Hello to all my readers! I have had a couple of recent requests for information on how to knit peggy squares so have decided to do a couple of posts...intention being to photograph some squares as I do them to give you a visual aid, but if you are after instructions for the basics of knitting then I understand U-Tube to be the place to go. Grin. My instructions in the actual art of knitting will be brief, to say the least. I personally re-learnt from my mother-in-law after being initially taught by Granny when I was a young sprat.
So firstly, who do I knit for? I knit for Operation Cover Up, which is part of Mission Without Borders here in New Zealand. You can find them here: http://www.operation-cover-up.org.nz/index.html, although their web page is not updated often. There are often groups of knitters in towns, and you might either find out about them through calling the local churches, or seeing a write up about them in your local free paper (here in Tauranga I read a write up which told me where I could go to look at finished blankets and drop mine off). Their blankets are put into big wool bales once a year and shipped to Europe where they are given to children in orphanages, and sometimes families who need them too. Countries such as the Ukraine, Moldovia, and Romania can be recipients. I have seen videos of children receiving these blankets, and their joy is incredible. I imagine they don't have many pretty things, so must love the colour and patterns of the blankets just as much as their warmth.
I don't personally know of an organisation in Australia that does knitted blankets like this, but there will be other organisations who would also like knitted items, including blankets I'm sure. For instance, Operation Christmas Child shoe boxes of Samaritan's Purse (http://www.samaritanspurse.org.au/) are sent into the Pacific Islands. They LOVE to get handmade items, so you could knit a square, then sew it together and give it crocheted or plaited handles to make a bag. Here are some specific bag-making instructions by an old school friend of mine: http://narelleworboys.blogspot.com/2008/07/shoulder-bag-knitting-patterns.html. You don't have to fill a whole shoe box with goodies in order to be of help, you could just make a few knitted bags and get them to your local coordinator - they can them pop them into any shoeboxes that need an extra gift or two.
Now, to get into the knitty-gritty (like my pun?!).
Operation Cover Up guidelines recommend:
* Use 8 ply (aka double knit)
*Use pure wool wherever possible (handwash only is okay - no washing machines anyway) - if you can't get 100% pure wool then try to get 80%+ as pure wool is warmer for it's weight than acrylic, and also wicks moisture better, dries faster, and lasts longer (look on the ball's label for the breakdown of contents). For many children receiving these blankets, warmth is essential - they are in orphanages in areas that get heavy snowfall, have little money for heating and definitely do not have the luxury of an electric blanket! Pure wool is more expensive, I know, but I have yet to make a blanket square that uses acrylic for these reasons. Look around for specials. In NZ, $3-4 a ball is really good. I used to shop at Spotlight in Australia, and get it below $3 a ball using my discount card when they had specials. Other options include asking any knitters you know for any they don't want, looking in second hand stores, finding woolen jumpers and undoing them to reknit, and asking your relatives for wool for your birthday (my personal favourite! I got some gorgeous wool this year!).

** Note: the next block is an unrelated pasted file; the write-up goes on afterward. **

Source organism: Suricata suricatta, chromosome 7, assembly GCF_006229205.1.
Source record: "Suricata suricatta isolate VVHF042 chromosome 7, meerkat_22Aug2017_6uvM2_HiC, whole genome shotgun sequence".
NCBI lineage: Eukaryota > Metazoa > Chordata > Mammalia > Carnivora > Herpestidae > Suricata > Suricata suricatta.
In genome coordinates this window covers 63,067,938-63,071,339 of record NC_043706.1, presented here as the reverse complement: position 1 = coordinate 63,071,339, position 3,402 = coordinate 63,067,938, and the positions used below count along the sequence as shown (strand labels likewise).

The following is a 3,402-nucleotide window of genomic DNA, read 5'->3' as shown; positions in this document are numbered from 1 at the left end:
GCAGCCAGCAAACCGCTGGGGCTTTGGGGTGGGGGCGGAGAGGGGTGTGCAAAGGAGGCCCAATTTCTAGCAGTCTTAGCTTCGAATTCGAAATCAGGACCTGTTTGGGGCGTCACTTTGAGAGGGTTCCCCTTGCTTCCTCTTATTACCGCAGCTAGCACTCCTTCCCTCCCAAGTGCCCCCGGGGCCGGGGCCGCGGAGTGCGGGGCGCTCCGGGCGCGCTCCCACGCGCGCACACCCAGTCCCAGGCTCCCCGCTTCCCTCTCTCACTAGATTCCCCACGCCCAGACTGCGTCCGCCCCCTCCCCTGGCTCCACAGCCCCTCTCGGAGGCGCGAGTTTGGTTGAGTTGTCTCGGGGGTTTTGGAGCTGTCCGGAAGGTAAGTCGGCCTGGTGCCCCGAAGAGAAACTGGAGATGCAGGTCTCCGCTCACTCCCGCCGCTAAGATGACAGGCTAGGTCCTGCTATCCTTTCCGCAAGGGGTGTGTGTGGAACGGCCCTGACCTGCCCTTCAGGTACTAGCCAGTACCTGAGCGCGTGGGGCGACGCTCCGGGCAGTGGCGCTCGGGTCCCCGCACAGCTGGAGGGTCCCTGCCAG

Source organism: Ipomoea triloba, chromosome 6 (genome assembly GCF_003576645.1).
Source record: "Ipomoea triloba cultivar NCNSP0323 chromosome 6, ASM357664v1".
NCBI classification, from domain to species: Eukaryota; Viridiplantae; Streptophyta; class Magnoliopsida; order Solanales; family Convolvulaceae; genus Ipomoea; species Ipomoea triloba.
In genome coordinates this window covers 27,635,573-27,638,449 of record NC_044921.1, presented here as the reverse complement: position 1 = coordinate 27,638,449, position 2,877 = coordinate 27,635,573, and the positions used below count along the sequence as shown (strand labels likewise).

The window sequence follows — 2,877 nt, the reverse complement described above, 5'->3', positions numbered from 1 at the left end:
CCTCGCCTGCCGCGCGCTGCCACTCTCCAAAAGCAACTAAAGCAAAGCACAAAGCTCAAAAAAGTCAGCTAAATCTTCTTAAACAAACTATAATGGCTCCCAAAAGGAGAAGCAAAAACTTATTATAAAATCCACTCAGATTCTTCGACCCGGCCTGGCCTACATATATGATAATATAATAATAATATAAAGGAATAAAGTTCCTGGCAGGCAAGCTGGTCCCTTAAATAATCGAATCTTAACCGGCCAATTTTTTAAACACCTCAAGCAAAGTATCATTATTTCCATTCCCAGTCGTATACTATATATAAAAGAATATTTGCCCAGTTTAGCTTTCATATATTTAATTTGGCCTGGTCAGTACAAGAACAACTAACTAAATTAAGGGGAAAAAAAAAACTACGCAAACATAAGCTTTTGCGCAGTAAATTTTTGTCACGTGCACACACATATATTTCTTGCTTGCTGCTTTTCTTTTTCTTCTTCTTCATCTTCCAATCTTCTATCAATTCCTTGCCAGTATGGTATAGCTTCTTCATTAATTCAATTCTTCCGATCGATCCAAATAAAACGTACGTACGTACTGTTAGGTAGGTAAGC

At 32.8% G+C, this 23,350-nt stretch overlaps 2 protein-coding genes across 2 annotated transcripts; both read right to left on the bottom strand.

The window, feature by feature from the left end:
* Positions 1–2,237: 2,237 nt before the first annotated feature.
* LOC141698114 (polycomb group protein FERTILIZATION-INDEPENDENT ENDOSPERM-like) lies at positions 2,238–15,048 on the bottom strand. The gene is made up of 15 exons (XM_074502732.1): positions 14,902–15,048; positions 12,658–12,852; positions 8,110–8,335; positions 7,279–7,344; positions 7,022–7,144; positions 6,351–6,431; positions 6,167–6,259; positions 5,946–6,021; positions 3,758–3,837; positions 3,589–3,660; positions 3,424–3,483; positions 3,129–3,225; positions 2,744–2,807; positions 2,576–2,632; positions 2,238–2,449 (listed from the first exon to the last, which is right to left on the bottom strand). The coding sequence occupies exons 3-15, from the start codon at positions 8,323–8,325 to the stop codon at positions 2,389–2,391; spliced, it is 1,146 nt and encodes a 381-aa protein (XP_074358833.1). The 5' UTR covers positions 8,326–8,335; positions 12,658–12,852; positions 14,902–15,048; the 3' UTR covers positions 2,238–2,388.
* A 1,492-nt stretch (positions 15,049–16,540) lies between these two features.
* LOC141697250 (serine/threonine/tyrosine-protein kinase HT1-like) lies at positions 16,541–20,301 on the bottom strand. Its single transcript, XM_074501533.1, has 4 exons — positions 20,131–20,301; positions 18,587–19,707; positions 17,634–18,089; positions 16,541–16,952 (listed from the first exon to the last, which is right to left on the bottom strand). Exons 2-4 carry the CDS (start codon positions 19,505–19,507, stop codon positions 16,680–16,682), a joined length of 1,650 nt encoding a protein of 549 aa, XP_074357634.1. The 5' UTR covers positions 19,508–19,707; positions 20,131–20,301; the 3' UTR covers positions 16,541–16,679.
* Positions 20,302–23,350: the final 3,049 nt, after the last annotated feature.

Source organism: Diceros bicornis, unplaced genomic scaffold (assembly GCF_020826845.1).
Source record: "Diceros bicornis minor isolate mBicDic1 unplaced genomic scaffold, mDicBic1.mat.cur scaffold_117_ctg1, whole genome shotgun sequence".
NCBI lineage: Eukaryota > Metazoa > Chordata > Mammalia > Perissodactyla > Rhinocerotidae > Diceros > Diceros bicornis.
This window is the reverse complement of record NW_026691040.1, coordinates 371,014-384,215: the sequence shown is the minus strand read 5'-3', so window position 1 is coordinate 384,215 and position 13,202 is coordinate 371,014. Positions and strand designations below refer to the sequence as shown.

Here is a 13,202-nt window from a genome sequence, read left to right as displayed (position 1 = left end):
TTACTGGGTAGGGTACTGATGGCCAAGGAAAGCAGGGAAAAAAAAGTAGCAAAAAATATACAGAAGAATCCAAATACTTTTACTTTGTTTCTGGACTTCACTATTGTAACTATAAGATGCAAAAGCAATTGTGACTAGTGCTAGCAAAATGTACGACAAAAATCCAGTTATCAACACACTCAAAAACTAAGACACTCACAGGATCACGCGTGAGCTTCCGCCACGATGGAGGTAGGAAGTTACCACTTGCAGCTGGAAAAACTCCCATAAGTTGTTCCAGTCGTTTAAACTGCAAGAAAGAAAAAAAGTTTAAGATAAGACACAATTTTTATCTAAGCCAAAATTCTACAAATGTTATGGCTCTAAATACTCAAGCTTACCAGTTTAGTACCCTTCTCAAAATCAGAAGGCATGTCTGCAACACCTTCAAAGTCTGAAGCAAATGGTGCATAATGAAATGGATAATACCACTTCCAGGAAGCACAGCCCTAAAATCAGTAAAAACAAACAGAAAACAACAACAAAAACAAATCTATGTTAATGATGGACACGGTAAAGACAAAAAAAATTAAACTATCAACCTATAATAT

* Use 4mm needles. Your choice what sort.
*Knit 40 stitches across, by 80 rows up, in plain garter stitch (it is nice and warm and thick). Don't knit too tight, or really, really loose. If you knit nice and evenly, you will make a square. Realise that different wools do end up knitting to slightly different sizes, even if they are all 8ply - some are just thicker than others, doesn't matter as long as you stick with 4mm needles and 40stitches by 80rows when it all gets joined together you can pull the squares to line up with each other.
*It helps to cast on and off fairly loosely so the crochet hook or needle can get between stiches to join squares together.
*Each blanket is 7 squares by 8 squares. Totalling 56 squares. A lot, in case you are thinking of making one on your own. I average one blanket per year. I don't think I'm really fast, and I knit during ad breaks while watching tv, when sitting at the doctors (yup, that one gets a few looks!). Basically I do a few rows at a time, but would hope to be knitting a little bit most days of the week. I allow at least 40 balls of 50g weight per blanket. I think it is a bit more than that, but haven't checked recently because I keep using up scraps here and there along with my purchased wool.
The great thing about these squares is that anything goes! You can do one colour. You can do 20 (I might have been close when using up a whole lot of scraps one time!). You can do a whole blanket yourself, or knit one lone square and send it off to your local group to get joined to 55 others. You can knit a square in a day, then forget about it for weeks. Or you can do a bit at the same time every day. It's flexible. I love the time to think and reflect while I knit. And that otherwise wasted time is no longer wasted. And I love that it goes to children who have so little.
So, there you go. I suggest you find someone who can knit and learn from them or have a look for some U-Tube videos, as that is much easier than following written instructions and photos. You only need to know how to cast on, cast off, and knit garter (plain) stitch. And how to count your rows. Nice and easy. Another post will follow this with a few other hints and tips on peggy squares.
Thursday, 13th January, 2011